Star Trek: DiscoveryStardate 1048.66: A new signal appears over the planet Boreth, home to a secretive Klingon monastery. Tyler contacts Chancellor L’Rell, and she warps to meet Discovery at Boreth to discuss Discovery‘s mission. She reveals that the monks of Boreth also act as protectors of a rare commodity – raw time crystals – but if Tyler shows his face, or identifies their son, her relatively peaceful reign over the Klingon Empire could come to a quick and bloody end, along with any hope of peace with the Federation. This convinces Pike that he must to negotiate for a time crystal, but to gain one, he will have to endure a rite of passage – seeing his own future – that has driven others insane in the past. When a Section 31 ship fails to check in on time, Saru assigns Burnham and Spock to investigate, and they find a drifting ship surrounded by the dead, frozen bodies of its crew…with the exception of one survivor, a former Shenzhou crewman recognized by Burnham. But the ship’s computer awakens, under the thrall of Control, and it wants one thing: to take over Michael Burnham so it can gain access to the alien sphere data.

Download this episode via Amazonwritten by Bo Yeon Kim & Erika Lippoldt
directed by Doug Aarniokoski
music by Jeff Russo

Star Trek DiscoveryCast: Sonequa Martin-Green (Commander Michael Burnham), Doug Jones (Lt. Commander Saru), Anthony Rapp (Lt. Paul Stamets), Mary Wiseman (Cadet Sylvia Tilly), Wilson Cruz (Dr. Hugh Culber), Anson Mount (Captain Christopher Pike), Mia Kershner (Amanda), Mary Chieffo (L’Rell), Ethan Peck (Spock), Tig Notaro (Commander Jett Reno), Kenneth Mitchell (Tenavik), Rachael Ancheril (Lt. Cmdr. Nhan), Emily Coutts (Lt. Keyla Detmer), Patrick Kwok-Choon (Lt. Gen Rhys), Oyin Oladejo (Lt. Joann Owosekun), Ronnie Rowe Jr. (Lt. R.A. Bryce), Sarah Mitich (Lt. Nilsson), Ali Momen (Specialist Kamran Gant), Julianne Grossman (Discovery computer), Ian James Corlett (Section 31 computer), David Benjamin Tomlinson (Linus), Byron Abalos (Trainee #1), Olivia Croft (Trainee #2)

Star Trek: DiscoveryNotes: Captain Pike’s future had been described in some detail in part one of The Menagerie (1966), and though some fan films have shown their own versions of the events described, this is the first time in studio-produced Star Trek that we have seen those events play out. (His eventual return to Talos IV in The Menagerie Part 2 is not shown, so Pike is deliberately choosing a future which he believes has no hope.) Tenavik says that the time crystals’ name in the Klingon language is the namesake of their home planet, Qo’nos, which provides a handy explanation for humans’ tendency to refer to Qo’nos as “Chronos” (Star Trek VI: The Undiscovered Country). Boreth was first seen in Star Trek: The Next Generation (Rightful Heir, 1993), though in the 24th century, the monks had turned their attention to manipulating both genetics and politics to create a clone of Kahless, with no mention made of time crystals, so it is unknown if the crystals are still under the watchful eye of the monks by the time of Worf’s visit a century later. (Tenavik’s rapid aging, on the other hand, puts Alexander’s to shame.) L’Rell has apparently succeeded in shepherding the familiar D-7 battlecruiser design from the drawing board into production within a year. The stardate for this episode is not given in the episode itself, but in the season finale, Such Sweet Sorrow Part 2.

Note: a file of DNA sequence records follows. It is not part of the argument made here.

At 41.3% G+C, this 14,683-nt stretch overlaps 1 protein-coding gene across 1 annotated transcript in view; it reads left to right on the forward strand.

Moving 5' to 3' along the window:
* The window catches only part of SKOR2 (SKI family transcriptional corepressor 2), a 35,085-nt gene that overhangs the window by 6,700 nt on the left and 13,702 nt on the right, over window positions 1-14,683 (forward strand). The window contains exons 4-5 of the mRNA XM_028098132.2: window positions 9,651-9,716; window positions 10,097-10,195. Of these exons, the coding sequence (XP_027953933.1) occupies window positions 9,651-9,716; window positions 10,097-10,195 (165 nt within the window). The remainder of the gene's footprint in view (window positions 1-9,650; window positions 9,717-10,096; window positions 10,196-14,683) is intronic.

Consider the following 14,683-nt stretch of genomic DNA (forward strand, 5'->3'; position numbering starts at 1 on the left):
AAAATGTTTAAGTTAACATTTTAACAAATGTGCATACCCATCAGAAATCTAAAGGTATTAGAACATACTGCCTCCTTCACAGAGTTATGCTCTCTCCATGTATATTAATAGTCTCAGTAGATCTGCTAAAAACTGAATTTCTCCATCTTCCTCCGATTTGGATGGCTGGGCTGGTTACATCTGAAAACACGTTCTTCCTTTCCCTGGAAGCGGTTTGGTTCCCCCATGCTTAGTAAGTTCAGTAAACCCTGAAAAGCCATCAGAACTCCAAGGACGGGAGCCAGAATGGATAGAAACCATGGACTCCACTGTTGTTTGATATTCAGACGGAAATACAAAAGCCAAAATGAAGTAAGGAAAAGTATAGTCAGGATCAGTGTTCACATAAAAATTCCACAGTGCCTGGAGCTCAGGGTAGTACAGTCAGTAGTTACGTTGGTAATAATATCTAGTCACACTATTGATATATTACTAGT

LogBook entry by Earl Green

Such Sweet Sorrow Part 1

Star Trek: DiscoveryStardate 1051.8: Discovery’s crew evacuated to the Enterprise as Saru and Pike set the ship to auto-destruct…but the attempt to scuttle Discovery proves unsuccessful, as the alien sphere data has now integrated itself fully into the ship’s computer, allowing it to once again protect itself from deletion or destruction. Burnham proposes a new course of action: a new time suit will be built, which she will pilot, with Discovery programmed to follow her into the far future. A new signal appears near the planet Xahea, home of Tilly’s friend Po (who happens to be the planet’s queen), who shares some of her planet’s technology to help arm Discovery for the fight ahead and prepare the time crystal for use in a new time suit. Several members of Discovery‘s crew, as well as Nhan and Spock from the Enterprise crew, volunteer to stay aboard to ensure that the ship survives long enough to reach the future. Ash Tyler, however, readies himself for another mission – making sure that Control is eradicated from Section 31 forever.

Download this episode via Amazonwritten by Michelle Paradise & Jenny Lumet & Alex Kurtzman
directed by Olatunde Osunsanmi
music by Jeff Russo